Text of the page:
This study revelaed that child maltreatment was quite common in junior high school students in Bandung, West Java, Indonesia. About 46,69% of our subjects had history of child maltreatment. Indonesia itself has no definite data of child maltreatment or child abuse so far. However, this current study showed the history of victimization in psychological dimensions was the most widely experienced by the students (46.31%), followed with violence exposure (45.04%), and physical victimization (40.84%). On the other hand, sexual victimization was uncommon (21.88%). Epidemiological data from a study in India showed that the highest prevalence of violence experienced was psychological (61.9%), physical (21.43%) and sexual violence (16.67%).23 Meanwhile data from the United States showed 686.000 cases of children violence was neglect (78.6%), physical abuse (18.3%) and sexual violence (9.3%).23 However, several studies showed the cumulative prevalence based on a survey of communities were about 15-30% in girls and 5-15% in boys for sexual violence, 5-35% for physical violence, 4-9% psychological violence and 6-12% neglect23.
Most of subjects were seventh grade students who were in early adolescent phase (ages 11 to 14) were typically very egocentric with poor self-regulation.24 Those young adolescents were most emotionally victimized at school. School violence played an important role in developing depression.12,25 Meanwhile, conduct disorder had the highest prevalence in adolescents, namely 7% in adolescents aged 12 to 16 years old.26
This study showed all child maltreatment dimensions had significant association with depression. This is similar to prior studies that asserted the existence of correlation between the histories of violence in children with depression.27,28 Subjects with history of psychological child maltreatment had 6.51 times higher risk of depression. This finding is similar to a meta-analysis that stated abuse or maltreatment and neglect were strongly associated between child abuse history with depressive disorder in adolescence.25 Moreover, Pirdehghan’s study in Iran showed a correlation between mental disorder and violence (Spearman rho:0.2;p-value <0.001) as well.29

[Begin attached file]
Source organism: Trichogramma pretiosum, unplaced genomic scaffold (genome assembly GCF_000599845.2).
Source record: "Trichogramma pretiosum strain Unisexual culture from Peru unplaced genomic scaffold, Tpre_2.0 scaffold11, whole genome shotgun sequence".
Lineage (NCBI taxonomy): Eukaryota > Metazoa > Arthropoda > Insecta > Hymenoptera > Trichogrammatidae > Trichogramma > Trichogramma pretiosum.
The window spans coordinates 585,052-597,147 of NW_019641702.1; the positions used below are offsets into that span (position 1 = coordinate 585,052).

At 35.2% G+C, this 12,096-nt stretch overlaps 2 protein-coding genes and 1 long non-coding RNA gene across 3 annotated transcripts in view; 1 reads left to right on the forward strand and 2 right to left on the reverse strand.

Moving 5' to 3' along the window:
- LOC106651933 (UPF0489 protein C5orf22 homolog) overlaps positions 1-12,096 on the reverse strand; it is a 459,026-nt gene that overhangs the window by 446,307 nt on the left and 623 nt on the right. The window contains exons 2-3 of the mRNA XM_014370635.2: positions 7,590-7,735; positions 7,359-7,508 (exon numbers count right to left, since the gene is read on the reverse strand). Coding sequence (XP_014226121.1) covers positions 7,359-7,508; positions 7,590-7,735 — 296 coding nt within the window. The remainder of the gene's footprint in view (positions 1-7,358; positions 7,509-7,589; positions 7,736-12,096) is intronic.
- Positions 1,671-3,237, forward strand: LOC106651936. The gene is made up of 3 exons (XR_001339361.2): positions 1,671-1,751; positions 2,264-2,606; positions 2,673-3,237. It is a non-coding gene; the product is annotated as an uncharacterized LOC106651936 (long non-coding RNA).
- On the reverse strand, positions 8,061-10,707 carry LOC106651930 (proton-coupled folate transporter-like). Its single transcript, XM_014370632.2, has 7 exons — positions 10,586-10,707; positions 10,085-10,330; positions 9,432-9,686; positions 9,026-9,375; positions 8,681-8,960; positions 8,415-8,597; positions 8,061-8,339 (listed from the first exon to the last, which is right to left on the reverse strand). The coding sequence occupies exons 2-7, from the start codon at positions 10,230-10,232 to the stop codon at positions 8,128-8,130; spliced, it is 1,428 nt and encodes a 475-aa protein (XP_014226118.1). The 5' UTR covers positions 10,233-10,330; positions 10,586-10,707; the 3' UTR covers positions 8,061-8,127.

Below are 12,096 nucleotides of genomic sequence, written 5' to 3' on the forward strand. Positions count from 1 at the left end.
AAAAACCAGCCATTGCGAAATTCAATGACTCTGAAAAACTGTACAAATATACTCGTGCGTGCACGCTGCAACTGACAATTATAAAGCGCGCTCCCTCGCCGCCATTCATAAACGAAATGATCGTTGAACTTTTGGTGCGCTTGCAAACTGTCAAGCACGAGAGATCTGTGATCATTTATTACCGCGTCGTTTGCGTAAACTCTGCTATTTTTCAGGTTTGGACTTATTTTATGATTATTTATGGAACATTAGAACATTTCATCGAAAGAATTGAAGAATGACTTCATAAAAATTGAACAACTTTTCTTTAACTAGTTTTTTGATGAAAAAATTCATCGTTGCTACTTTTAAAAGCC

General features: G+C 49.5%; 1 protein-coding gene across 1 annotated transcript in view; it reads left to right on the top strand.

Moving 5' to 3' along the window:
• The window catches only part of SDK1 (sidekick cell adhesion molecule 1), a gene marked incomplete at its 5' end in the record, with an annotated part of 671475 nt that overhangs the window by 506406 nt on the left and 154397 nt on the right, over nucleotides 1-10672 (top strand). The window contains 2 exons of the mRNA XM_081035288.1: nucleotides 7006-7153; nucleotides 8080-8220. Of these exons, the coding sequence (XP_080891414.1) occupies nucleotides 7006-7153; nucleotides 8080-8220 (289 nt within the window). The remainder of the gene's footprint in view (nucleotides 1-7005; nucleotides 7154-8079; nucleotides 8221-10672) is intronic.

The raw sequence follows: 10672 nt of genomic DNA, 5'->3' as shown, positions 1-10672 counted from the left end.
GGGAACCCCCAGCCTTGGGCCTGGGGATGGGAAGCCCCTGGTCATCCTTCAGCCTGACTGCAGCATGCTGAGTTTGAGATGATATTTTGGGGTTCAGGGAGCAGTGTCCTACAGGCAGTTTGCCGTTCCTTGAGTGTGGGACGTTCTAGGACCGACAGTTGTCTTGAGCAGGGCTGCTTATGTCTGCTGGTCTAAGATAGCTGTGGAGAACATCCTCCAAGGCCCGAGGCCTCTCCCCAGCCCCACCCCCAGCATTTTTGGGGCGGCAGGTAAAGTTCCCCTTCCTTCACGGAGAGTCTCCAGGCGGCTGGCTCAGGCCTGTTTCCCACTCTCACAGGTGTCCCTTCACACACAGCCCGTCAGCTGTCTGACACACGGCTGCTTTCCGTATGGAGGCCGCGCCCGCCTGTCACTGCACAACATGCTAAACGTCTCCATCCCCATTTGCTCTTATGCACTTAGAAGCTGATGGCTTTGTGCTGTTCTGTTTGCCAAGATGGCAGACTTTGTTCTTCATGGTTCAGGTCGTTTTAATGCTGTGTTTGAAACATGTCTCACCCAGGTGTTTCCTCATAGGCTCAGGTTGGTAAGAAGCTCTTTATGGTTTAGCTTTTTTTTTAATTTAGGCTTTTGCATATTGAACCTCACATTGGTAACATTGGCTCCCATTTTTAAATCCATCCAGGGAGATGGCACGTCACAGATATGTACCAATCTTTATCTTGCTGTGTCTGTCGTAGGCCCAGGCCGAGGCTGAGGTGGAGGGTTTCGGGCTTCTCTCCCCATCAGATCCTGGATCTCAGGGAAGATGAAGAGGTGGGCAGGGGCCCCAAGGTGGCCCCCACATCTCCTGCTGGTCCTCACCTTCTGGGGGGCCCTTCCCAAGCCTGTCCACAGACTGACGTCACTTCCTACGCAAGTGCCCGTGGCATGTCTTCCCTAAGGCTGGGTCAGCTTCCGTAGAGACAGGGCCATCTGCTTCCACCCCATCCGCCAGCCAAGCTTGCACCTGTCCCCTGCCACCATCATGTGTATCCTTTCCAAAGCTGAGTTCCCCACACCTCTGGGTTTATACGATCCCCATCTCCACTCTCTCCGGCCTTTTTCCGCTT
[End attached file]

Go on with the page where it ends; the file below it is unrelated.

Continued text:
We found that depressive symptoms on the CDI were strongly associated with all dimension of child maltreatment, particularly psychological violence and neglect. In one review of 124 studies, psychological violence increased the risk of depression by an odds ratio of 3.06, whereas physical abuse increased the risk of depression by only half that amount.Furthermore, psychological violence maltreatment was more closely related to depression severity than sexual or physical abuse.10
Emotional abuse and neglect may alter the development of brain reward and oxytocin systems in children leading to impaired parental care giving in the subsequent generation.31
These findings were confirmed in a recent systematic review and meta-analysis, although most of the data came from retrospective cross-sectional studies or longitudinal designs that relied on selfreported abuse.32 Sexual violence showed a far weaker association. There are several possible explanations. may be underreported because of stigma.33
Practitioners should be aware that violence during childhood might result in negative consequences in adolescents. Therefore, a good understanding is required to prevent violence acts against children hence might increase effective intervention for violence issue in adolescents.30